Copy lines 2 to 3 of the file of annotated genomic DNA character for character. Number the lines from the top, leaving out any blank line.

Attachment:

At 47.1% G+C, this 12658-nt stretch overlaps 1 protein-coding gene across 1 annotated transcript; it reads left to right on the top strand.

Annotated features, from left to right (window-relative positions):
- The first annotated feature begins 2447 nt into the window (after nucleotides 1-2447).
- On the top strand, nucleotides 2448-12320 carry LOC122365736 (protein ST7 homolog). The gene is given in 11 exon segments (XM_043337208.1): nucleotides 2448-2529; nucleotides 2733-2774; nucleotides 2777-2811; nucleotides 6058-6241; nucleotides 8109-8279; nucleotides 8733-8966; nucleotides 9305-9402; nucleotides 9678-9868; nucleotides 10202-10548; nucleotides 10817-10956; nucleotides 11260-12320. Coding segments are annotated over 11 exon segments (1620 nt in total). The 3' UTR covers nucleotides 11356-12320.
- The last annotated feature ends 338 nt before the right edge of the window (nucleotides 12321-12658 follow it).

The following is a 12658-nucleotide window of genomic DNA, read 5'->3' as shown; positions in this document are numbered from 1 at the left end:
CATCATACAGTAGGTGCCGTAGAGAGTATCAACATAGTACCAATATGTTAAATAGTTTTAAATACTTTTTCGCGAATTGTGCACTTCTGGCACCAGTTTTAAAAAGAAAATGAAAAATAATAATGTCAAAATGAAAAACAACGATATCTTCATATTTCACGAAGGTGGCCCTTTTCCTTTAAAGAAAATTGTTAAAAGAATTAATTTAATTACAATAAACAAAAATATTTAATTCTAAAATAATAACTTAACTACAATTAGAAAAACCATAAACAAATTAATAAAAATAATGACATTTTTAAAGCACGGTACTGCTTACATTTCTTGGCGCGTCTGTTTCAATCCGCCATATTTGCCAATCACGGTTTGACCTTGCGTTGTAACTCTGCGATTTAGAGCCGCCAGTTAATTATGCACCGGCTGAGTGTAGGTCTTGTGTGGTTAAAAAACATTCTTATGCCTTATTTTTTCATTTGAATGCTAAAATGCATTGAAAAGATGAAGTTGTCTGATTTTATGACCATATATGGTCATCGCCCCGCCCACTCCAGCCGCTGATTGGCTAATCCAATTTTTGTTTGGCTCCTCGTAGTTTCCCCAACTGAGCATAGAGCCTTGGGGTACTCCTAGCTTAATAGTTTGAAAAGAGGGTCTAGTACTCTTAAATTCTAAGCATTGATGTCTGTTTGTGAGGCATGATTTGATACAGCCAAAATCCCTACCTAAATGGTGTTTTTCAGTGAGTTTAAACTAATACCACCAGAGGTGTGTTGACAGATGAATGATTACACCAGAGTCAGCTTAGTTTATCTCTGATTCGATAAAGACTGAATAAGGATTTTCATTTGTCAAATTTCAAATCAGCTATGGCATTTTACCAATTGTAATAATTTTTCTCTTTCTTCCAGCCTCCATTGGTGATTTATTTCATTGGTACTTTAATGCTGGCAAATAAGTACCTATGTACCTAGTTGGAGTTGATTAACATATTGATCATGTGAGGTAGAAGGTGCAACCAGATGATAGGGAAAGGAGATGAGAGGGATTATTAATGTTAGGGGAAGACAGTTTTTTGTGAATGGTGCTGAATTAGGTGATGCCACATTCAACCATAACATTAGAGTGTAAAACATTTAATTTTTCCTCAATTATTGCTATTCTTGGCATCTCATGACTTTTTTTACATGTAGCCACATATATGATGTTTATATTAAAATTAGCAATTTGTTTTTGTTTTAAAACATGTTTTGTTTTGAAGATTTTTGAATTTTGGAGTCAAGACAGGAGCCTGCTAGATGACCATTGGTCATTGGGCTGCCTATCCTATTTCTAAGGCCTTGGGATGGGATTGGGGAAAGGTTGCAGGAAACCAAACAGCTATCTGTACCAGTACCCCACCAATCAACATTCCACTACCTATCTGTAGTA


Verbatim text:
Annotated features, from left to right (window-relative positions):
- The first annotated feature begins 2447 nt into the window (after nucleotides 1-2447).